- Place where the work was made
- Cultural origin
- Madhubani or Mithila painting
- circa 1980s
- Media category
- Materials used
- pen and ink on paper
- 54.4 x 75.0 cm sight; 73.7 x 93.0 x 1.7 cm frame
- Signature & date
Not signed. Not dated.
- Gift of Claudia Hyles 1999
- Not on display
- Accession number
- © Copyright reserved
For centuries, Hindu women around Madhubani, in the Mithila region of Bihar, India, have decorated the walls of their village homes with vivid paintings to ward off evil, mark festivals, and commemorate passage rites. This longstanding tradition, however, remained largely unknown to outsiders until the late 1960s, when a severe drought, lasting up to two years, had a devastating impact on the region’s predominantly agrarian society. To provide the community with a non-agriculture-based income, the All India Handicrafts Board then urged the women to create their paintings on paper for commercial purposes and introduced the world to Madhubani or Mithila painting.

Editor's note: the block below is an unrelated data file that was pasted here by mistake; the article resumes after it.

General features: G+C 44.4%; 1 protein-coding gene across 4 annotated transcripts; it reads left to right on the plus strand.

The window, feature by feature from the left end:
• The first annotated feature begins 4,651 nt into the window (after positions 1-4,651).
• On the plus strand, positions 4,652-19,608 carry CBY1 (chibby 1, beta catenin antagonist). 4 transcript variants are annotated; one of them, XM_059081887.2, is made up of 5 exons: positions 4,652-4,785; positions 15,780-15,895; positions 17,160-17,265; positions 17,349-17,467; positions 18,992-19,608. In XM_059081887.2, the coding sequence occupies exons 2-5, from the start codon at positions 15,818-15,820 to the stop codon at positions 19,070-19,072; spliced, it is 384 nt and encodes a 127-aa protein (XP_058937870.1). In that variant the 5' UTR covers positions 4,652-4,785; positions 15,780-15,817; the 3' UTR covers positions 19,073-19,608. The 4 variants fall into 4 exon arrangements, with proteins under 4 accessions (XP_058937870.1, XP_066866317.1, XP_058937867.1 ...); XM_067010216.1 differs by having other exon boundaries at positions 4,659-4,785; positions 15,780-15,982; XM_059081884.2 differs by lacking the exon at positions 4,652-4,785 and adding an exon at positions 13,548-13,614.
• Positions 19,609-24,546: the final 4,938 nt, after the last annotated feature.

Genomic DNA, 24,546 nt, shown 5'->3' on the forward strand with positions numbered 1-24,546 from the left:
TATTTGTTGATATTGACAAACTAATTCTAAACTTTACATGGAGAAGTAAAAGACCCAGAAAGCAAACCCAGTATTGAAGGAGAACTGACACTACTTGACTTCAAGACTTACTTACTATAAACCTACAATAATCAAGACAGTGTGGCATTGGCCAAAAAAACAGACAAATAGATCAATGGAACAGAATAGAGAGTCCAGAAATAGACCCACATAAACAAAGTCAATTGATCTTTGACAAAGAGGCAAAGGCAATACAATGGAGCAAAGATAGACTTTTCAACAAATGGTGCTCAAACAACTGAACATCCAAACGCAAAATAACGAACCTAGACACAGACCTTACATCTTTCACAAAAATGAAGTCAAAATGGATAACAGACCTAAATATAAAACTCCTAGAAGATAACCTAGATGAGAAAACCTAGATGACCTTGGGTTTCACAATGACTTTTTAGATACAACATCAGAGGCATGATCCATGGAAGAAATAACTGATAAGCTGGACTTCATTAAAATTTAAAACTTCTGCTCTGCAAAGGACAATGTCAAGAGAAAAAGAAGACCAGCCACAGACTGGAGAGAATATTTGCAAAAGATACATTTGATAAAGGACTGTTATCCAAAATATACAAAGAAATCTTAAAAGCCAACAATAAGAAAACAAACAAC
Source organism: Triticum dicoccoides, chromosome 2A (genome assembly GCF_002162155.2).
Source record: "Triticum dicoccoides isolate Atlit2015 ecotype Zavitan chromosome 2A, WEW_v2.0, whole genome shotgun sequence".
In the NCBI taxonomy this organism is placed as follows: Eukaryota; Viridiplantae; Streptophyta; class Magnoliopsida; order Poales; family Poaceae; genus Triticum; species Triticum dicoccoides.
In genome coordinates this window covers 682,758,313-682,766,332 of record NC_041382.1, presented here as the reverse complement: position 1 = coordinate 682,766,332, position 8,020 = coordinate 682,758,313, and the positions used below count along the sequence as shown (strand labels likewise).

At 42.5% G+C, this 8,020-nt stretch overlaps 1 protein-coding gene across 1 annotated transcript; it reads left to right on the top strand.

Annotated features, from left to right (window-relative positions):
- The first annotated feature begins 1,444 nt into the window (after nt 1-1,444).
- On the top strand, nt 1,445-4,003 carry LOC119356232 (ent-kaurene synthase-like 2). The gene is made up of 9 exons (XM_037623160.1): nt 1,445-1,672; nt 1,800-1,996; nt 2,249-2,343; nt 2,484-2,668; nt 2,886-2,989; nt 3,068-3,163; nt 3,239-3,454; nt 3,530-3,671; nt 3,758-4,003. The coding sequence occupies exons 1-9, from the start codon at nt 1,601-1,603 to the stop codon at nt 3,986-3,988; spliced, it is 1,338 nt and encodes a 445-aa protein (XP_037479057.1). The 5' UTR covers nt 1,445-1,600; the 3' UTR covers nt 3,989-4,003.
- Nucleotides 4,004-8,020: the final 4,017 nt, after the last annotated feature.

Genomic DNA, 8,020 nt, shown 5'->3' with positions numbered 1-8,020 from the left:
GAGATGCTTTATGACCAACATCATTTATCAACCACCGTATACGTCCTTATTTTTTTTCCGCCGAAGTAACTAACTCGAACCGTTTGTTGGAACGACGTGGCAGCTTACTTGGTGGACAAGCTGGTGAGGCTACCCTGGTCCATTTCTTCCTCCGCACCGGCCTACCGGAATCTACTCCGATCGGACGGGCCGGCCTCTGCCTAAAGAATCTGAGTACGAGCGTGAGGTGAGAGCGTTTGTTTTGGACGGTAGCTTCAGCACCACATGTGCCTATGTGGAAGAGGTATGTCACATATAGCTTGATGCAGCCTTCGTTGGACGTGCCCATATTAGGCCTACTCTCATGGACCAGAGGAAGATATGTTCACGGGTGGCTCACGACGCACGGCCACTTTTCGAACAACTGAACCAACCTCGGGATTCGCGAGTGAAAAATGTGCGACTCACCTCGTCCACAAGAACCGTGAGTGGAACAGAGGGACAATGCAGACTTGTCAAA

The beloved Hindu god Krishna was born a prince but a prophecy foretold that his uncle Kamsa, the demon king of Mathura, would be challenged by a nephew. Kamsa then ordered the deaths of all of his sister’s sons, so Krishna was whisked away
to grow up incognito in a cow-herding village. As a young man he entranced the milkmaids (gopis) of the village and they fell in love with him. Krishna, an avatar of the great god Vishnu, can be identified by his distinctive blue skin.
Shown in 1 exhibition
Indian Folk Paintings and Textiles, Art Gallery of New South Wales, Sydney, 29 May 2004–04 Jul 2004
Referenced in 1 publication
Elizabeth Fortescue, The Daily Telegraph, 'Indian history through art', pg. 91, Sydney, 28 May 2004, 91 (illus.).